August 7, 2020 (LifeSiteNews) – On August 8, 2018, the pro-life movement in Argentina won a monumental victory: by just a few votes, the Senate rejected the legalization of abortion. This victory, Jose Carmuega of the pro-life group Unidad Provida Argentina told me, was “not just for Argentinians, but for the entire world. It was a sign of hope that inspired our world-renowned ‘Save Both Lives’ slogan.”
The movement that rose up in response to the challenge of the abortion activists in Argentina, which became known as La Ola Celeste (The Light Blue Wave) spread across the continent that year, with pro-lifers from Chile to the Dominican Republic adopting symbolism and marching with blue handkerchiefs, shirts, hats, balloons, and flags. From the air, these marches look like an ocean of pro-lifers, flooding the streets and demanding the protection of pre-born children.
Unidad Provida, which was created when more than 200 pro-life organizations came together in 2018, is one of several pro-life organizations that has taken the lead in organizing the “Actions For Both Lives International Day,” a day of celebration, strategizing, and inspiration. COVID-19 has forced organizers to cancel the planned marches this year—last year they launched an international party to commemorate their 2018 victory—but like the digital marches in countries like Canada and Ireland, they plan to host “high impact interviews” and “reports to explain and showcase the work of The Light Blue Wave” on their YouTube channel on August 8.
Twenty-six-year-old Camila Duro, who works with the pro-life group Frente Joven (I interviewed her shortly following the Argentinian victory in 2018) told me that the push to legalize abortion in Argentina has been relentless. On December 12, 2018, the Argentinian Ministry of Health issued a protocol intended to expand abortion in hospitals if the pregnancy resulted from sexual assault. The protocol also stipulated that girls as young as thirteen could procure abortions without either parent knowing. This, Duro told me, is “an unrestricted expansion of the ‘causes’ to make ‘legal’ abortions from a verdict of our Supreme Court in 2012.”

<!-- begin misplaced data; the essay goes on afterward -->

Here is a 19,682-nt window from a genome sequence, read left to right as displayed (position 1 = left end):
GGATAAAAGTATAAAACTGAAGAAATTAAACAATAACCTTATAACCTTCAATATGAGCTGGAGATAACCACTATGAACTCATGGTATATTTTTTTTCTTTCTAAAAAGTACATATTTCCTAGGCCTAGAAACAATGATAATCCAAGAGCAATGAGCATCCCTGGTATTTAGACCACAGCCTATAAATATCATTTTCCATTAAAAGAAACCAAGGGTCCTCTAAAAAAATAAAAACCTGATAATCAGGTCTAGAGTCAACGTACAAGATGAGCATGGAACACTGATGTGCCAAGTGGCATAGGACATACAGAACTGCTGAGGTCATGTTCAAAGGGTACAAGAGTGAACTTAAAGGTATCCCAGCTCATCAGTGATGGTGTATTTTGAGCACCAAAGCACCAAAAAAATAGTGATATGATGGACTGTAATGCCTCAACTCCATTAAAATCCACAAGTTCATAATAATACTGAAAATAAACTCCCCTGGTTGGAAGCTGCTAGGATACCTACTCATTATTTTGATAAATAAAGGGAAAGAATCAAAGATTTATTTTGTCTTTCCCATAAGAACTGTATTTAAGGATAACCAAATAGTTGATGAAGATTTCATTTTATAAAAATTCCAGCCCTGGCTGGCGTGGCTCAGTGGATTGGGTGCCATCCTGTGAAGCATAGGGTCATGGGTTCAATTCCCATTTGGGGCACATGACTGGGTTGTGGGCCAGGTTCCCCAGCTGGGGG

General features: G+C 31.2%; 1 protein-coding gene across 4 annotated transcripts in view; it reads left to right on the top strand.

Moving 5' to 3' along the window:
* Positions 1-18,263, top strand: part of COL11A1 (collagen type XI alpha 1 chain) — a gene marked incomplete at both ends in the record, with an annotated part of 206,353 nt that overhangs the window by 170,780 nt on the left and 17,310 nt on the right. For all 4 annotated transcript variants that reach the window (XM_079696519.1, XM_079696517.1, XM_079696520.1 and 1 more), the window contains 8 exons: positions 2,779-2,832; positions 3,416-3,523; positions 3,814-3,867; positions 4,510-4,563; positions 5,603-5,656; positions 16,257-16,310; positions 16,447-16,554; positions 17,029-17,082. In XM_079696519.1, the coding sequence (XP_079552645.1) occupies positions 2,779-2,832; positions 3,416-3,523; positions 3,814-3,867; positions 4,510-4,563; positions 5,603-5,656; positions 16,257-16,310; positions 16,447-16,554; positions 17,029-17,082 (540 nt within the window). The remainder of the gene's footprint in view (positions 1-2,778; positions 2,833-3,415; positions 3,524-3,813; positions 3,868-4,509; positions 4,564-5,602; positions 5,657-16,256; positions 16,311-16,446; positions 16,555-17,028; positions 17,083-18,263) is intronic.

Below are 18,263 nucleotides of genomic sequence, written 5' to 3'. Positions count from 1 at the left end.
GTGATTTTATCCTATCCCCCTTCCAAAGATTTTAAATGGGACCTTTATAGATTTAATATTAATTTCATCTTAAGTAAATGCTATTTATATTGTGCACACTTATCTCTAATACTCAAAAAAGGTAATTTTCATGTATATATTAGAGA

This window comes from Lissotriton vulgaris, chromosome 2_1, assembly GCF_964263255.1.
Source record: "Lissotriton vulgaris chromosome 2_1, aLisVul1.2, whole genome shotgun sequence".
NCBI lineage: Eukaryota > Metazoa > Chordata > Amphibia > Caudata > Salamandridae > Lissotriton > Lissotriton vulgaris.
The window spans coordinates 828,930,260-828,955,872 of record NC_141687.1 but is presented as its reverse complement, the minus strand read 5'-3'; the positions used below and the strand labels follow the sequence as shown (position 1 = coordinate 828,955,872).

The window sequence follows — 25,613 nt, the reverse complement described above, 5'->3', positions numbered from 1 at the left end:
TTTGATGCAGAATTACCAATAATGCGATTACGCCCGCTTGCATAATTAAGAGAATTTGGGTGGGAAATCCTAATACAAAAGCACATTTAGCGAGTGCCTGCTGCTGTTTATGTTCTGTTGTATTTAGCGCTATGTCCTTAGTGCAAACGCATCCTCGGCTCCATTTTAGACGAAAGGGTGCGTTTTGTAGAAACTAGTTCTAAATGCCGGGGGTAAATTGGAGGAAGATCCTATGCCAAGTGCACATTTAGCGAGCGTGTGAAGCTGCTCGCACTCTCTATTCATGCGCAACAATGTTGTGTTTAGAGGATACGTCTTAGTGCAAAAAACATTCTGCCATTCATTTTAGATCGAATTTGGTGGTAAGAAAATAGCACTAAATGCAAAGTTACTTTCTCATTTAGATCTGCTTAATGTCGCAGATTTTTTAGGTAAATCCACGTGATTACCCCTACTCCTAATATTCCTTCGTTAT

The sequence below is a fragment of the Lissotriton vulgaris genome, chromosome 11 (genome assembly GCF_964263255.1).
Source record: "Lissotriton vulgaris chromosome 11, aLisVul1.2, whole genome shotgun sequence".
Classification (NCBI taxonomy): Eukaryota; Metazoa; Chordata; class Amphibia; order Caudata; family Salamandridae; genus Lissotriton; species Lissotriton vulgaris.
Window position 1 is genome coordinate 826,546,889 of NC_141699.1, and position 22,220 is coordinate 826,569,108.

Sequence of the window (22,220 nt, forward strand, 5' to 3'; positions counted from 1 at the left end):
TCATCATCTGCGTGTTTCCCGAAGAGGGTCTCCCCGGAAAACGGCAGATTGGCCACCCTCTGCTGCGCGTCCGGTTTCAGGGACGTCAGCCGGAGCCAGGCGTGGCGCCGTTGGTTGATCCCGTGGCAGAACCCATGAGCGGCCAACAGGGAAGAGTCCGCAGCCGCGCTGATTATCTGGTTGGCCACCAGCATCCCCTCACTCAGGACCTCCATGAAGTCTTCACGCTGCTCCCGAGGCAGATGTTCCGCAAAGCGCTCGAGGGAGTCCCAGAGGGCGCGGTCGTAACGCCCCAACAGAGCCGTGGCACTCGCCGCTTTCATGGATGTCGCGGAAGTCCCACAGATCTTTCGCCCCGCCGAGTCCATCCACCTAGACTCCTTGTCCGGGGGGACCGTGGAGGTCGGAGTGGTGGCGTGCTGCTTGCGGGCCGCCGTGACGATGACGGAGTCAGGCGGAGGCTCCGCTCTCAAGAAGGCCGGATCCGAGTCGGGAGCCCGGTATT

Abortion activists also launched their “Niñas no madres” (Girls no mothers) Campaign, with celebrities posting pictures of themselves as children and “telling distorted tales to the people” to push for legalization. As a result, Duro told me, the pro-life movement faces “a huge problem. Our new government [elected in 2019] is frankly supportive of the ‘legal abortion’ cause. We are about to celebrate the second anniversary of ‘8A’ (the date of the abortion law’s rejection) but we know that the most powerful people—politicians, celebrities, etc.—are doing their best to see abortion approved in Argentina. By the way, abortion isn’t just a political thing—the people who work to legalize abortion are also trying to normalize it in our culture.”
Despite that, the Blue Wave movement that put millions of people on the streets in 2018 and since is not going anywhere. In the past two years, Duro observed, “we were able to consolidate as a movement and we acquired an identity. We’re more connected, and we need to work hard to see our ideas represented in the public and in politics. This blue flag isn’t a whim. We’re fighting to see a Culture of Life in our countries, and we need to be in this together. There’s a new pro-life generation that wants societies without abortion and respect for all human life.”
Abortion activists, for the moment, appear to have the political power, while the growing pro-life movement has the manpower. The pro-lifers of the Light Blue Wave are inviting pro-lifers from around the world to join them on August 8, and seek their support and solidarity from afar. “In Argentina, we feel your warm regards and your prayers,” Duro told me. “Thank you all.”
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